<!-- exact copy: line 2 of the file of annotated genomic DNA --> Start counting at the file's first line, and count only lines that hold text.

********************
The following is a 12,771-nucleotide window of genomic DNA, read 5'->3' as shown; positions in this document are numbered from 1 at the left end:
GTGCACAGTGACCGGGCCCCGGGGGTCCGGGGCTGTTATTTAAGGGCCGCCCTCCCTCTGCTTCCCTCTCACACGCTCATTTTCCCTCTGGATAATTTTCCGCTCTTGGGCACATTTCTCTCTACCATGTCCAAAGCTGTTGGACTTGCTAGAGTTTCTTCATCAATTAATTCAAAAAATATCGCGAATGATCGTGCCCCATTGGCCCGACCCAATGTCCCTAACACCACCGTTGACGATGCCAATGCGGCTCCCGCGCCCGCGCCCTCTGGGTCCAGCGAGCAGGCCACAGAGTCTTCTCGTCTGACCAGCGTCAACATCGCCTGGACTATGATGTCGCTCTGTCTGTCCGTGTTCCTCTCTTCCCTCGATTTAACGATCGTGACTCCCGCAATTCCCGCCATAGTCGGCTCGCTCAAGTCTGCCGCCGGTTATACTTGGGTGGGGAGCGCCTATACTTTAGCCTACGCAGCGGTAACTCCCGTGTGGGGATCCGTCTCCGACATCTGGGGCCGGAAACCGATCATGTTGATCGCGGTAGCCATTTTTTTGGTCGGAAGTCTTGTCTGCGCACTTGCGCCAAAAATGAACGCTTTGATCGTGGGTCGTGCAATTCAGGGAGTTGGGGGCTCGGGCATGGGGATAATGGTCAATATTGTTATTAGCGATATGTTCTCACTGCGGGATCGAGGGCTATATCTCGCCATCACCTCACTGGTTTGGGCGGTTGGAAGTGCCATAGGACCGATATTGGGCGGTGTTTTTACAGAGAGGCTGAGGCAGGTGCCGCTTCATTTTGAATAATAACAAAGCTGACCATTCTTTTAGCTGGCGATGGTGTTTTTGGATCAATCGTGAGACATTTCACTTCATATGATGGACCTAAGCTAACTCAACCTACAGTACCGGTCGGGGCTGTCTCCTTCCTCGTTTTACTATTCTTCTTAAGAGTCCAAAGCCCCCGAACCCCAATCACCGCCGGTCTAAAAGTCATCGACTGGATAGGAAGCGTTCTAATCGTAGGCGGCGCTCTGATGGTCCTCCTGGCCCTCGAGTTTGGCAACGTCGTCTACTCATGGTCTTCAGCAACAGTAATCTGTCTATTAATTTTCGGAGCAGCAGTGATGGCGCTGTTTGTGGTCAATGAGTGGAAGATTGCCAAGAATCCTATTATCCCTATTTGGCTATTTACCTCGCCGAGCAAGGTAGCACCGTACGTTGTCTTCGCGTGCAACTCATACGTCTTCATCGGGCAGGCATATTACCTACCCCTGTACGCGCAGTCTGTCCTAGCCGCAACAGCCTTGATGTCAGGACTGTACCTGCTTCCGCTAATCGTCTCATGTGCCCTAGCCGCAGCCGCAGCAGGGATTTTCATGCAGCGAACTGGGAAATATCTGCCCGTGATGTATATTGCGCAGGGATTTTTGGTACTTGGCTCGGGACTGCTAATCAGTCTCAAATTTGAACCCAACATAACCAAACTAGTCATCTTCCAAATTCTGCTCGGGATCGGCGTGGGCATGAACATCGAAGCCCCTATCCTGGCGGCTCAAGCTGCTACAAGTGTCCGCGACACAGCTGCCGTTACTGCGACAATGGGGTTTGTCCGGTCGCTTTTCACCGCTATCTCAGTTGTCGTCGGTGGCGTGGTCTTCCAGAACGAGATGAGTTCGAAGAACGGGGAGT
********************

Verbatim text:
GTGCACAGTGACCGGGCCCCGGGGGTCCGGGGCTGTTATTTAAGGGCCGCCCTCCCTCTGCTTCCCTCTCACACGCTCATTTTCCCTCTGGATAATTTTCCGCTCTTGGGCACATTTCTCTCTACCATGTCCAAAGCTGTTGGACTTGCTAGAGTTTCTTCATCAATTAATTCAAAAAATATCGCGAATGATCGTGCCCCATTGGCCCGACCCAATGTCCCTAACACCACCGTTGACGATGCCAATGCGGCTCCCGCGCCCGCGCCCTCTGGGTCCAGCGAGCAGGCCACAGAGTCTTCTCGTCTGACCAGCGTCAACATCGCCTGGACTATGATGTCGCTCTGTCTGTCCGTGTTCCTCTCTTCCCTCGATTTAACGATCGTGACTCCCGCAATTCCCGCCATAGTCGGCTCGCTCAAGTCTGCCGCCGGTTATACTTGGGTGGGGAGCGCCTATACTTTAGCCTACGCAGCGGTAACTCCCGTGTGGGGATCCGTCTCCGACATCTGGGGCCGGAAACCGATCATGTTGATCGCGGTAGCCATTTTTTTGGTCGGAAGTCTTGTCTGCGCACTTGCGCCAAAAATGAACGCTTTGATCGTGGGTCGTGCAATTCAGGGAGTTGGGGGCTCGGGCATGGGGATAATGGTCAATATTGTTATTAGCGATATGTTCTCACTGCGGGATCGAGGGCTATATCTCGCCATCACCTCACTGGTTTGGGCGGTTGGAAGTGCCATAGGACCGATATTGGGCGGTGTTTTTACAGAGAGGCTGAGGCAGGTGCCGCTTCATTTTGAATAATAACAAAGCTGACCATTCTTTTAGCTGGCGATGGTGTTTTTGGATCAATCGTGAGACATTTCACTTCATATGATGGACCTAAGCTAACTCAACCTACAGTACCGGTCGGGGCTGTCTCCTTCCTCGTTTTACTATTCTTCTTAAGAGTCCAAAGCCCCCGAACCCCAATCACCGCCGGTCTAAAAGTCATCGACTGGATAGGAAGCGTTCTAATCGTAGGCGGCGCTCTGATGGTCCTCCTGGCCCTCGAGTTTGGCAACGTCGTCTACTCATGGTCTTCAGCAACAGTAATCTGTCTATTAATTTTCGGAGCAGCAGTGATGGCGCTGTTTGTGGTCAATGAGTGGAAGATTGCCAAGAATCCTATTATCCCTATTTGGCTATTTACCTCGCCGAGCAAGGTAGCACCGTACGTTGTCTTCGCGTGCAACTCATACGTCTTCATCGGGCAGGCATATTACCTACCCCTGTACGCGCAGTCTGTCCTAGCCGCAACAGCCTTGATGTCAGGACTGTACCTGCTTCCGCTAATCGTCTCATGTGCCCTAGCCGCAGCCGCAGCAGGGATTTTCATGCAGCGAACTGGGAAATATCTGCCCGTGATGTATATTGCGCAGGGATTTTTGGTACTTGGCTCGGGACTGCTAATCAGTCTCAAATTTGAACCCAACATAACCAAACTAGTCATCTTCCAAATTCTGCTCGGGATCGGCGTGGGCATGAACATCGAAGCCCCTATCCTGGCGGCTCAAGCTGCTACAAGTGTCCGCGACACAGCTGCCGTTACTGCGACAATGGGGTTTGTCCGGTCGCTTTTCACCGCTATCTCAGTTGTCGTCGGTGGCGTGGTCTTCCAGAACGAGATGAGTTCGAAGAACGGGGAGT